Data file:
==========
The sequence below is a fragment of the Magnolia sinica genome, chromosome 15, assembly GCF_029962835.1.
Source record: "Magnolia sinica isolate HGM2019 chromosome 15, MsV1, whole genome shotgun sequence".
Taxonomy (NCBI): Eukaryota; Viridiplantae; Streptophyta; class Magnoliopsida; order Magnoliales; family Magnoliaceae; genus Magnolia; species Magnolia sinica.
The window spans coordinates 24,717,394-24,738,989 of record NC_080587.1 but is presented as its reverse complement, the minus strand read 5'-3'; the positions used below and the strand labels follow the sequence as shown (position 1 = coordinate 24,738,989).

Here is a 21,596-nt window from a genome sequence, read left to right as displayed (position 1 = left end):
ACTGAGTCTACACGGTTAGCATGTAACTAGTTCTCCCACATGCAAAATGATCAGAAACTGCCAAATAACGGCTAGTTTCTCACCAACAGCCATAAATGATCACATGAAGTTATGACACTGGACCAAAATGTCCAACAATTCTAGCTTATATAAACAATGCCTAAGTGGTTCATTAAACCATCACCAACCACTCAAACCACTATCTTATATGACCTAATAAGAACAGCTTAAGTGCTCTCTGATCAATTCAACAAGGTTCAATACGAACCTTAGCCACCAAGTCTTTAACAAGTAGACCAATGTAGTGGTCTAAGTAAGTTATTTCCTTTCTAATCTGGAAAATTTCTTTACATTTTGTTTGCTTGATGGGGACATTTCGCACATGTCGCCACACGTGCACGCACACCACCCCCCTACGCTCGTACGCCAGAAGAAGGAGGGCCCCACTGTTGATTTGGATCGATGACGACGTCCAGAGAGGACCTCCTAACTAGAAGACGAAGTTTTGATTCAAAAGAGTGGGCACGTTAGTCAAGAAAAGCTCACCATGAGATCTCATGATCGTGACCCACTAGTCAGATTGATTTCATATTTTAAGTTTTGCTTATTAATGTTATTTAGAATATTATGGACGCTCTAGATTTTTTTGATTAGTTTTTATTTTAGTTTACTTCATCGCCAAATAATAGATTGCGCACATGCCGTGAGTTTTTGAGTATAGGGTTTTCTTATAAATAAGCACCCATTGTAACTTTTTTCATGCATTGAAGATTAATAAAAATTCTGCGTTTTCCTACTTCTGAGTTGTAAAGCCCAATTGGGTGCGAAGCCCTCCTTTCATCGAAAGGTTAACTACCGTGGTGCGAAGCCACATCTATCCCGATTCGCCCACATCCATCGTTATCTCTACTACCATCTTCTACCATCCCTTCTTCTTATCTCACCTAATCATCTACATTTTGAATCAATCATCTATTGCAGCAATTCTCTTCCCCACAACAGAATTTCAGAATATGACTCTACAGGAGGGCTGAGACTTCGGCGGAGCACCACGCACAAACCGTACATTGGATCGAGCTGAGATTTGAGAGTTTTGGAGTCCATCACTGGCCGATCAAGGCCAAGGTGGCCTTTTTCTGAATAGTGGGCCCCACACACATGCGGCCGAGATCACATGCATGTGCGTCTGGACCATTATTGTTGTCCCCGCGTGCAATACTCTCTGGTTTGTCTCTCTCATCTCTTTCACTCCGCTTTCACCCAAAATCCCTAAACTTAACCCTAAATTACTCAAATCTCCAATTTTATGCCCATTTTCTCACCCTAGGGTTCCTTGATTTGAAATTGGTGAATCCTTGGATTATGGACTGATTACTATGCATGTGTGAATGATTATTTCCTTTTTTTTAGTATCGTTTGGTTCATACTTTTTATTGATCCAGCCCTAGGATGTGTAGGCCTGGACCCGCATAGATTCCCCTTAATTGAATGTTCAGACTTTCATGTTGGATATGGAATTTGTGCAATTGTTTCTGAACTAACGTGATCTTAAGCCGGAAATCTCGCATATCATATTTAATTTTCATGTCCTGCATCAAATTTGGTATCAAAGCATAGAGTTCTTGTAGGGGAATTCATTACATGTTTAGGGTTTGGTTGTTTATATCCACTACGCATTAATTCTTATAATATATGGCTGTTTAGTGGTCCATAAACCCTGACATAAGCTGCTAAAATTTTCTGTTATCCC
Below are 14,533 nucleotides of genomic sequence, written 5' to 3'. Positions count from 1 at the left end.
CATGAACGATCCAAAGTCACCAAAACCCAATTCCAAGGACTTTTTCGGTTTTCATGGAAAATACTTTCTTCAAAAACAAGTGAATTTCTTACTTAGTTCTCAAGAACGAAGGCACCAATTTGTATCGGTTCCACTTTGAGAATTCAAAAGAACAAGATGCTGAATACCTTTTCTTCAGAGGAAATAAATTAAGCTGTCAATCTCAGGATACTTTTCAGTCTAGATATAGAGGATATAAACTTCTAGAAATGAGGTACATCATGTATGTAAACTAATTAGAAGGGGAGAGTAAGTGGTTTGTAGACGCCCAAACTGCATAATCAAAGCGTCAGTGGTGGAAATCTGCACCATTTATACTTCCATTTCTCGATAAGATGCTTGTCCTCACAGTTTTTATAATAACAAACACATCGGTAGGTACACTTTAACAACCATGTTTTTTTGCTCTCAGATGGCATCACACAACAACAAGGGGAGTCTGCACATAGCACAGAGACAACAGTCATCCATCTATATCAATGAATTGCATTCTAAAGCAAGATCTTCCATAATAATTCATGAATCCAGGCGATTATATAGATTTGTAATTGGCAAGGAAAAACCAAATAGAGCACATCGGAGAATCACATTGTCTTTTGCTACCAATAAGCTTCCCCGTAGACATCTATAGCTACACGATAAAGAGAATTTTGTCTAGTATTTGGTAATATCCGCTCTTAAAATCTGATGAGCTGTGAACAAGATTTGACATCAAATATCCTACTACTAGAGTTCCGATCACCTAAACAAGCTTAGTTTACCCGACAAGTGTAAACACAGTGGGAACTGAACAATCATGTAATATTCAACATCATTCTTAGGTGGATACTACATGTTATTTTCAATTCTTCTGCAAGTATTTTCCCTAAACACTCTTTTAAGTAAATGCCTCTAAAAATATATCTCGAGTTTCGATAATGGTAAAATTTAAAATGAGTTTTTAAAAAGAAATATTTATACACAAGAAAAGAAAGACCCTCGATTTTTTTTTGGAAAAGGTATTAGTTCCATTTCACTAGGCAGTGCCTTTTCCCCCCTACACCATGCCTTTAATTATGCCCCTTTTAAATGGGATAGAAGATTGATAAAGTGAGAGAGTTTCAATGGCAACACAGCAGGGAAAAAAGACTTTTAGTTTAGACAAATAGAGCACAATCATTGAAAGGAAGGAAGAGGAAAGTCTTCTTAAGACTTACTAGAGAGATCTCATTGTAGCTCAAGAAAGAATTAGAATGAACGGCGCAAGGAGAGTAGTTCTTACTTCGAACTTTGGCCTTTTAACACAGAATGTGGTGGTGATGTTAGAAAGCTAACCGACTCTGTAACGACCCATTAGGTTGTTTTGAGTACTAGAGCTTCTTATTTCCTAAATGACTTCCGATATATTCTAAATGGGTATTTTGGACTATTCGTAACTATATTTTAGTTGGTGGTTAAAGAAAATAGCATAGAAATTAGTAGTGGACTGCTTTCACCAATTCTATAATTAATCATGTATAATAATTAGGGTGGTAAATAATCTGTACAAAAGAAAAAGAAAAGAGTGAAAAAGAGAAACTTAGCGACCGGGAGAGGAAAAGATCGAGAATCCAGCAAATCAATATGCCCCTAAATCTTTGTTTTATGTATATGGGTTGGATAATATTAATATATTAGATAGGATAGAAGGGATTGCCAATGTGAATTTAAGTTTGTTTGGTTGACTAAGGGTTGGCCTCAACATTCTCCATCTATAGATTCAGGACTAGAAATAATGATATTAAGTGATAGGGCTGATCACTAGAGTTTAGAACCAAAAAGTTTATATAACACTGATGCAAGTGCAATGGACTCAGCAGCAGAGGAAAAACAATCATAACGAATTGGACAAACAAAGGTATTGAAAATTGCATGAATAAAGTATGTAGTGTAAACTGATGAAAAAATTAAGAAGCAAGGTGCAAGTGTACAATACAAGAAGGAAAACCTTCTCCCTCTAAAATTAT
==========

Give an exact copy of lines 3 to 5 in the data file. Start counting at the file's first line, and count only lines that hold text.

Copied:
Taxonomy (NCBI): Eukaryota; Viridiplantae; Streptophyta; class Magnoliopsida; order Magnoliales; family Magnoliaceae; genus Magnolia; species Magnolia sinica.
The window spans coordinates 24,717,394-24,738,989 of record NC_080587.1 but is presented as its reverse complement, the minus strand read 5'-3'; the positions used below and the strand labels follow the sequence as shown (position 1 = coordinate 24,738,989).

Here is a 21,596-nt window from a genome sequence, read left to right as displayed (position 1 = left end):